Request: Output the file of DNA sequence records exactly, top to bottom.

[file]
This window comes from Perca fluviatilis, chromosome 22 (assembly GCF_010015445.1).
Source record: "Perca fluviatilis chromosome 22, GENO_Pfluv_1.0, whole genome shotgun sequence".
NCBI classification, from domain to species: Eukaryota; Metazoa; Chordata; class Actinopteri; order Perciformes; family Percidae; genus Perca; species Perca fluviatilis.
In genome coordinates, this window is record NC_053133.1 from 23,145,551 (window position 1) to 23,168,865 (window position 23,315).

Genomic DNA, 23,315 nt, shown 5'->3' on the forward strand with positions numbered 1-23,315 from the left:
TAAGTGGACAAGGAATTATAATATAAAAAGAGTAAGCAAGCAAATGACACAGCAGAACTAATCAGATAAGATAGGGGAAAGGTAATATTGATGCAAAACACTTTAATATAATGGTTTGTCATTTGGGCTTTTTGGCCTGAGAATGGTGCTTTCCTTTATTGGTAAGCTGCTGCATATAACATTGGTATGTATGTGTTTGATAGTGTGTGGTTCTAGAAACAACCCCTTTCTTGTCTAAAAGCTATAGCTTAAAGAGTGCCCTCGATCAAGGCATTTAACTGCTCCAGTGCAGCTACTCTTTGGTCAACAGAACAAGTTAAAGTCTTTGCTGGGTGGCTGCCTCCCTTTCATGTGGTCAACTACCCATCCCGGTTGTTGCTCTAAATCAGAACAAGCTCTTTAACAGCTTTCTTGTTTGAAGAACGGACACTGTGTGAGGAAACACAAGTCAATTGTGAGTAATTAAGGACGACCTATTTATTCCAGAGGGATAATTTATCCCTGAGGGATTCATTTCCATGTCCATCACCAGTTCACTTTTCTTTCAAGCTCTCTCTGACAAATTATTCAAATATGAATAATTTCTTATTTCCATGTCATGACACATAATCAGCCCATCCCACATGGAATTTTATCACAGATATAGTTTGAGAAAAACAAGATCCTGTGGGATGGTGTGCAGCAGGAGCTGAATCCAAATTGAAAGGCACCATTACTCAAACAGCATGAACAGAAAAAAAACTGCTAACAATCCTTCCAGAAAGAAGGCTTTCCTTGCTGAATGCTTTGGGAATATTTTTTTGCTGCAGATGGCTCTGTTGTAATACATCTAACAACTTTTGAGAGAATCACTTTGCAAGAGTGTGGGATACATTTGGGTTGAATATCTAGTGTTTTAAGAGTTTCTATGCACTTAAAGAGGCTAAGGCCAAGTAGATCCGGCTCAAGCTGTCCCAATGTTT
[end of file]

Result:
This window comes from Perca fluviatilis, chromosome 22 (assembly GCF_010015445.1).
Source record: "Perca fluviatilis chromosome 22, GENO_Pfluv_1.0, whole genome shotgun sequence".
NCBI classification, from domain to species: Eukaryota; Metazoa; Chordata; class Actinopteri; order Perciformes; family Percidae; genus Perca; species Perca fluviatilis.
In genome coordinates, this window is record NC_053133.1 from 23,145,551 (window position 1) to 23,168,865 (window position 23,315).

Genomic DNA, 23,315 nt, shown 5'->3' on the forward strand with positions numbered 1-23,315 from the left:
TAAGTGGACAAGGAATTATAATATAAAAAGAGTAAGCAAGCAAATGACACAGCAGAACTAATCAGATAAGATAGGGGAAAGGTAATATTGATGCAAAACACTTTAATATAATGGTTTGTCATTTGGGCTTTTTGGCCTGAGAATGGTGCTTTCCTTTATTGGTAAGCTGCTGCATATAACATTGGTATGTATGTGTTTGATAGTGTGTGGTTCTAGAAACAACCCCTTTCTTGTCTAAAAGCTATAGCTTAAAGAGTGCCCTCGATCAAGGCATTTAACTGCTCCAGTGCAGCTACTCTTTGGTCAACAGAACAAGTTAAAGTCTTTGCTGGGTGGCTGCCTCCCTTTCATGTGGTCAACTACCCATCCCGGTTGTTGCTCTAAATCAGAACAAGCTCTTTAACAGCTTTCTTGTTTGAAGAACGGACACTGTGTGAGGAAACACAAGTCAATTGTGAGTAATTAAGGACGACCTATTTATTCCAGAGGGATAATTTATCCCTGAGGGATTCATTTCCATGTCCATCACCAGTTCACTTTTCTTTCAAGCTCTCTCTGACAAATTATTCAAATATGAATAATTTCTTATTTCCATGTCATGACACATAATCAGCCCATCCCACATGGAATTTTATCACAGATATAGTTTGAGAAAAACAAGATCCTGTGGGATGGTGTGCAGCAGGAGCTGAATCCAAATTGAAAGGCACCATTACTCAAACAGCATGAACAGAAAAAAAACTGCTAACAATCCTTCCAGAAAGAAGGCTTTCCTTGCTGAATGCTTTGGGAATATTTTTTTGCTGCAGATGGCTCTGTTGTAATACATCTAACAACTTTTGAGAGAATCACTTTGCAAGAGTGTGGGATACATTTGGGTTGAATATCTAGTGTTTTAAGAGTTTCTATGCACTTAAAGAGGCTAAGGCCAAGTAGATCCGGCTCAAGCTGTCCCAATGTTT